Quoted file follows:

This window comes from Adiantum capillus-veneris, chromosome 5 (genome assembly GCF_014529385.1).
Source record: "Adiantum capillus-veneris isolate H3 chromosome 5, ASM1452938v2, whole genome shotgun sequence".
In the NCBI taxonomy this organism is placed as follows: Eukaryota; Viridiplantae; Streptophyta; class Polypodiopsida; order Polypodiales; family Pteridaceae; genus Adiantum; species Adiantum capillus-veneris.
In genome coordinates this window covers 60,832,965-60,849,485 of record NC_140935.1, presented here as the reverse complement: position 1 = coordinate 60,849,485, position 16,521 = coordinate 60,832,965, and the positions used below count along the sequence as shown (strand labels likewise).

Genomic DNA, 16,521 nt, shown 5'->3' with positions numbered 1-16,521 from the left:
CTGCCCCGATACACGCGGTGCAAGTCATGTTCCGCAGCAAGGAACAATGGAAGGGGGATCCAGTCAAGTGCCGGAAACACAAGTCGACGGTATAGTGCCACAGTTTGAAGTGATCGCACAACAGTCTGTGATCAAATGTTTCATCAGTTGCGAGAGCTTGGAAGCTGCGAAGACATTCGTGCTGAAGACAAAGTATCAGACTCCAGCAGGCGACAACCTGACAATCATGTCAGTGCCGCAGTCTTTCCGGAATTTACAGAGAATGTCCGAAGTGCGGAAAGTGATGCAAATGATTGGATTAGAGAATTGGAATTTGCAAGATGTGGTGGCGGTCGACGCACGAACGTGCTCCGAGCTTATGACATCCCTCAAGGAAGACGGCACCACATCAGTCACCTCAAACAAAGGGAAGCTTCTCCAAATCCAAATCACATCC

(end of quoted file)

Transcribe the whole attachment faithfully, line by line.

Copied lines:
This window comes from Adiantum capillus-veneris, chromosome 5 (genome assembly GCF_014529385.1).
Source record: "Adiantum capillus-veneris isolate H3 chromosome 5, ASM1452938v2, whole genome shotgun sequence".
In the NCBI taxonomy this organism is placed as follows: Eukaryota; Viridiplantae; Streptophyta; class Polypodiopsida; order Polypodiales; family Pteridaceae; genus Adiantum; species Adiantum capillus-veneris.
In genome coordinates this window covers 60,832,965-60,849,485 of record NC_140935.1, presented here as the reverse complement: position 1 = coordinate 60,849,485, position 16,521 = coordinate 60,832,965, and the positions used below count along the sequence as shown (strand labels likewise).

Genomic DNA, 16,521 nt, shown 5'->3' with positions numbered 1-16,521 from the left:
CTGCCCCGATACACGCGGTGCAAGTCATGTTCCGCAGCAAGGAACAATGGAAGGGGGATCCAGTCAAGTGCCGGAAACACAAGTCGACGGTATAGTGCCACAGTTTGAAGTGATCGCACAACAGTCTGTGATCAAATGTTTCATCAGTTGCGAGAGCTTGGAAGCTGCGAAGACATTCGTGCTGAAGACAAAGTATCAGACTCCAGCAGGCGACAACCTGACAATCATGTCAGTGCCGCAGTCTTTCCGGAATTTACAGAGAATGTCCGAAGTGCGGAAAGTGATGCAAATGATTGGATTAGAGAATTGGAATTTGCAAGATGTGGTGGCGGTCGACGCACGAACGTGCTCCGAGCTTATGACATCCCTCAAGGAAGACGGCACCACATCAGTCACCTCAAACAAAGGGAAGCTTCTCCAAATCCAAATCACATCC